The day we unpacked the moving truck, a friendly neighbor approached from across the street, and introduced us to another neighbor, Bea. She had a son my age. As we stood in our driveway, Bea told us there were four teens now, and she was happy to meet me. She invited me to her church, the youth group, and was the first Christian woman I met. Bea discipled me before I’d heard what it was. She also has the gifts of mercy and evangelism. It’s always Christmas in her heart.

Bea is 100 years old now, and my “second Mom.” She and her family adopted me by welcoming me as a sister. Her two youngest sons were my close friends. One had the travel bug and urged me to come over to Israel and work on the kibbutz for the summer where he lived, then work for the winter in Germany. I did.

It was 1981, and I fulfilled my dream of overseas travel after listening to his stories of working seasonal jobs and traveling for several years. The thought of going to Bible story locations burned within my soul. Experience where Jesus lived and see where He died? Yes. Not only enjoy gorgeous posters of castles on my walls, but to go inside them? I must.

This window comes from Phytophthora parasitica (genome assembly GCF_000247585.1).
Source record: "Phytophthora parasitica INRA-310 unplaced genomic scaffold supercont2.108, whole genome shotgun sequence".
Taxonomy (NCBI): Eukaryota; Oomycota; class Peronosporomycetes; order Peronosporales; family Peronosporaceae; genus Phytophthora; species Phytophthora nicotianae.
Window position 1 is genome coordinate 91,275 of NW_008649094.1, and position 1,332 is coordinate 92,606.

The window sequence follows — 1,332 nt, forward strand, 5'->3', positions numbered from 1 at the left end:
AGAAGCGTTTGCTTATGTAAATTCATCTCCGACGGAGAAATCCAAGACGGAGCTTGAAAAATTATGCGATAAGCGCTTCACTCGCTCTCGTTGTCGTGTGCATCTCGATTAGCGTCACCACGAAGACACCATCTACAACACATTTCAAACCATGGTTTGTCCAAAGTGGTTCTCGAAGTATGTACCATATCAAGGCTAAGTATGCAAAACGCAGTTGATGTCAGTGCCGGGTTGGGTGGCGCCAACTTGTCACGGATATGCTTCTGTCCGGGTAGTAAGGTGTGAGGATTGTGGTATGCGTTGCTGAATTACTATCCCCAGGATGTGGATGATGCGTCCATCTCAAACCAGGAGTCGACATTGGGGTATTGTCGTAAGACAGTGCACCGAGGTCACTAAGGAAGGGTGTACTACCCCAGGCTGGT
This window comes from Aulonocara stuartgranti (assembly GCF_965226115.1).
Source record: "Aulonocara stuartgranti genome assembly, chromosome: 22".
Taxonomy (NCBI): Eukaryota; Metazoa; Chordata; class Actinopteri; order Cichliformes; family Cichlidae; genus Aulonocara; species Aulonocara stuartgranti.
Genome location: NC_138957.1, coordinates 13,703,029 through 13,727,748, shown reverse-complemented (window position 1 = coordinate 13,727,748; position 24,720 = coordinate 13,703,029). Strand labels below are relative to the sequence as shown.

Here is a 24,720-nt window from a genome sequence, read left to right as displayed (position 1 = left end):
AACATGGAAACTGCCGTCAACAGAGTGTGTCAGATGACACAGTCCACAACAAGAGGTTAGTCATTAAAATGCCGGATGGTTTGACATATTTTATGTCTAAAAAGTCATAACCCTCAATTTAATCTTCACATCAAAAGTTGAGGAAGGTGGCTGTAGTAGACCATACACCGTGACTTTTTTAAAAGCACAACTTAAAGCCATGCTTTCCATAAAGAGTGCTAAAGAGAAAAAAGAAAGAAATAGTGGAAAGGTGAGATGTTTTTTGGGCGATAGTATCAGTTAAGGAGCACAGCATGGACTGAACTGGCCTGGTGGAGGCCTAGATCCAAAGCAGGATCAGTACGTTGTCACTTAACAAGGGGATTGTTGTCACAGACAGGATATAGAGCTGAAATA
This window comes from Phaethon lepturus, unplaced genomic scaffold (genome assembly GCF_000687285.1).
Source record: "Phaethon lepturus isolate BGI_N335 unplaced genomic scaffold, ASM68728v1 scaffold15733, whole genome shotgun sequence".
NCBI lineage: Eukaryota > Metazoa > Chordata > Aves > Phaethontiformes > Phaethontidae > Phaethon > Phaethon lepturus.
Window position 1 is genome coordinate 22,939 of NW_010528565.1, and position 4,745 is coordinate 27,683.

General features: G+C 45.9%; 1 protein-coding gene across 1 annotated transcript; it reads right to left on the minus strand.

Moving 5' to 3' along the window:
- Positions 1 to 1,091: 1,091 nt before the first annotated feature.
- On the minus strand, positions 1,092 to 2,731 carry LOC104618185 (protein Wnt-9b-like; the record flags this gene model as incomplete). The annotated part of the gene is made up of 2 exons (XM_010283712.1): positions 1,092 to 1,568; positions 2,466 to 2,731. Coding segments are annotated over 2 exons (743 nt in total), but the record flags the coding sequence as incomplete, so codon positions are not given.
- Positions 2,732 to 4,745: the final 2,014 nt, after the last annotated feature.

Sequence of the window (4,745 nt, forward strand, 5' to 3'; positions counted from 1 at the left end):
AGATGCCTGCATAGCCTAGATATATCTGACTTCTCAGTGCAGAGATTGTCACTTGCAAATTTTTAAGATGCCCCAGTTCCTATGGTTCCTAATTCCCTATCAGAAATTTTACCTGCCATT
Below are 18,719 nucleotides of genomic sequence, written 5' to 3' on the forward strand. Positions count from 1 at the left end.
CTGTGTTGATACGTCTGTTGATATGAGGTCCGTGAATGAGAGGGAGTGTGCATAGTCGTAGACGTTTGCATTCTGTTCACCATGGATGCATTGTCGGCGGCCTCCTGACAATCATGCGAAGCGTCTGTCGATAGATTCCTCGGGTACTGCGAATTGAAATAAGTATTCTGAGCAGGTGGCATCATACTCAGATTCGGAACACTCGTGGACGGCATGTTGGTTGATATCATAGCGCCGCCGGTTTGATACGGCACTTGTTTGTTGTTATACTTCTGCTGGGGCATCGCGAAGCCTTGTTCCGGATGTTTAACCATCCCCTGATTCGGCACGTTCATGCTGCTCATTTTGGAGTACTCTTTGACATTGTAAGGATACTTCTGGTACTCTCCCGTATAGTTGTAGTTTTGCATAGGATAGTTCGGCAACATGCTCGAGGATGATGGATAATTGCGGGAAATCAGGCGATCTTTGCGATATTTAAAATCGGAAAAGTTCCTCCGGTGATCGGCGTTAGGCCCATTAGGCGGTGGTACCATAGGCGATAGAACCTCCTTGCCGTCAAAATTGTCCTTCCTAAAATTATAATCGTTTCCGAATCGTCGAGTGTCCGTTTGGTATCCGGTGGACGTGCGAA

I purchased a one-way ticket to Israel, worked on the kibbutz for the summer, traveled, then flew to Germany to work for the winter. Visiting 14 countries gave me the experiences I wrote about in my short stories, and how God gave me the unexpected encounters with Him as I traveled.

I’d never been so far away from home until that 1981 Christmas and never dreamed of celebrating it in the magnificent setting of the German Alps. It remains my most fantastic memory of Christmas, and I wrote a short story about it for Grace Publishing’s Celebrating Christmas anthology. My hope is it will resonate with your heart.

My Bavarian Christmas story is a gift to you when you sign up for my newsletter.

Merry Christmas to all!

Author E.V. Sparrow ministered through short-term missions, worship team, prayer teams, and led small groups in Single’s and Divorce Care ministries. Sparrow’s stories surprise readers when they encounter God’s unexpected presence. She recently signed a contract for three books, with Celebrate Lit. Watch for her first release in December 2023.  You can connect with her here:

Christmas Season Must-Watch List

Guest Blogger #5

By Karin Beery